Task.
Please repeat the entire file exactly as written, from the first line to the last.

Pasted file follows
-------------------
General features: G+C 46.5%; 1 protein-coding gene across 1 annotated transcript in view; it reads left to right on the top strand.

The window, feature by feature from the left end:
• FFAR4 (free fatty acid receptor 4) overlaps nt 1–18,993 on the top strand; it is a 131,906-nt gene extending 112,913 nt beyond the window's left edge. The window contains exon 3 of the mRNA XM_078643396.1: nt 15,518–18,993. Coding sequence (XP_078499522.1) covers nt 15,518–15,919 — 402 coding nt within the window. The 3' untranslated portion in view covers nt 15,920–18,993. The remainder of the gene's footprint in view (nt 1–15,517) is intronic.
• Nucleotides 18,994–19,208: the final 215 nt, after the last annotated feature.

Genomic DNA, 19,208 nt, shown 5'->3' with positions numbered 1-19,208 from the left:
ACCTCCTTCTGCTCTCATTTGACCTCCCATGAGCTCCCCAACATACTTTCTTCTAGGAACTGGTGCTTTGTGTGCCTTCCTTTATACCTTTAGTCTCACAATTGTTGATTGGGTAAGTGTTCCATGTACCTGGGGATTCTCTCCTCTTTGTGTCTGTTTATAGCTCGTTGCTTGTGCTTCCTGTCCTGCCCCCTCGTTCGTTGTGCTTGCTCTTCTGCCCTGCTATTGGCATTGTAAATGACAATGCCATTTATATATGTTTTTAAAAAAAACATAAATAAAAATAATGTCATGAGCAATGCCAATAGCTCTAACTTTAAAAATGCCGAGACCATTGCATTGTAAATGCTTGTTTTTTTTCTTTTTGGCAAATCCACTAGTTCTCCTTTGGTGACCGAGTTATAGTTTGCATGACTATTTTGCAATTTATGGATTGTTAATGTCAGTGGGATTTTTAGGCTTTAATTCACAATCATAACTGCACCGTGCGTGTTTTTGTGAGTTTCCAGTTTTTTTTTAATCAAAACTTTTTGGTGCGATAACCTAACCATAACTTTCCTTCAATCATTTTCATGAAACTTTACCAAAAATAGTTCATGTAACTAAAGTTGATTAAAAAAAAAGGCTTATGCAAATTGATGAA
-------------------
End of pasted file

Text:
General features: G+C 46.5%; 1 protein-coding gene across 1 annotated transcript in view; it reads left to right on the top strand.

The window, feature by feature from the left end:
• FFAR4 (free fatty acid receptor 4) overlaps nt 1–18,993 on the top strand; it is a 131,906-nt gene extending 112,913 nt beyond the window's left edge. The window contains exon 3 of the mRNA XM_078643396.1: nt 15,518–18,993. Coding sequence (XP_078499522.1) covers nt 15,518–15,919 — 402 coding nt within the window. The 3' untranslated portion in view covers nt 15,920–18,993. The remainder of the gene's footprint in view (nt 1–15,517) is intronic.
• Nucleotides 18,994–19,208: the final 215 nt, after the last annotated feature.

Genomic DNA, 19,208 nt, shown 5'->3' with positions numbered 1-19,208 from the left:
ACCTCCTTCTGCTCTCATTTGACCTCCCATGAGCTCCCCAACATACTTTCTTCTAGGAACTGGTGCTTTGTGTGCCTTCCTTTATACCTTTAGTCTCACAATTGTTGATTGGGTAAGTGTTCCATGTACCTGGGGATTCTCTCCTCTTTGTGTCTGTTTATAGCTCGTTGCTTGTGCTTCCTGTCCTGCCCCCTCGTTCGTTGTGCTTGCTCTTCTGCCCTGCTATTGGCATTGTAAATGACAATGCCATTTATATATGTTTTTAAAAAAAACATAAATAAAAATAATGTCATGAGCAATGCCAATAGCTCTAACTTTAAAAATGCCGAGACCATTGCATTGTAAATGCTTGTTTTTTTTCTTTTTGGCAAATCCACTAGTTCTCCTTTGGTGACCGAGTTATAGTTTGCATGACTATTTTGCAATTTATGGATTGTTAATGTCAGTGGGATTTTTAGGCTTTAATTCACAATCATAACTGCACCGTGCGTGTTTTTGTGAGTTTCCAGTTTTTTTTTAATCAAAACTTTTTGGTGCGATAACCTAACCATAACTTTCCTTCAATCATTTTCATGAAACTTTACCAAAAATAGTTCATGTAACTAAAGTTGATTAAAAAAAAAGGCTTATGCAAATTGATGAA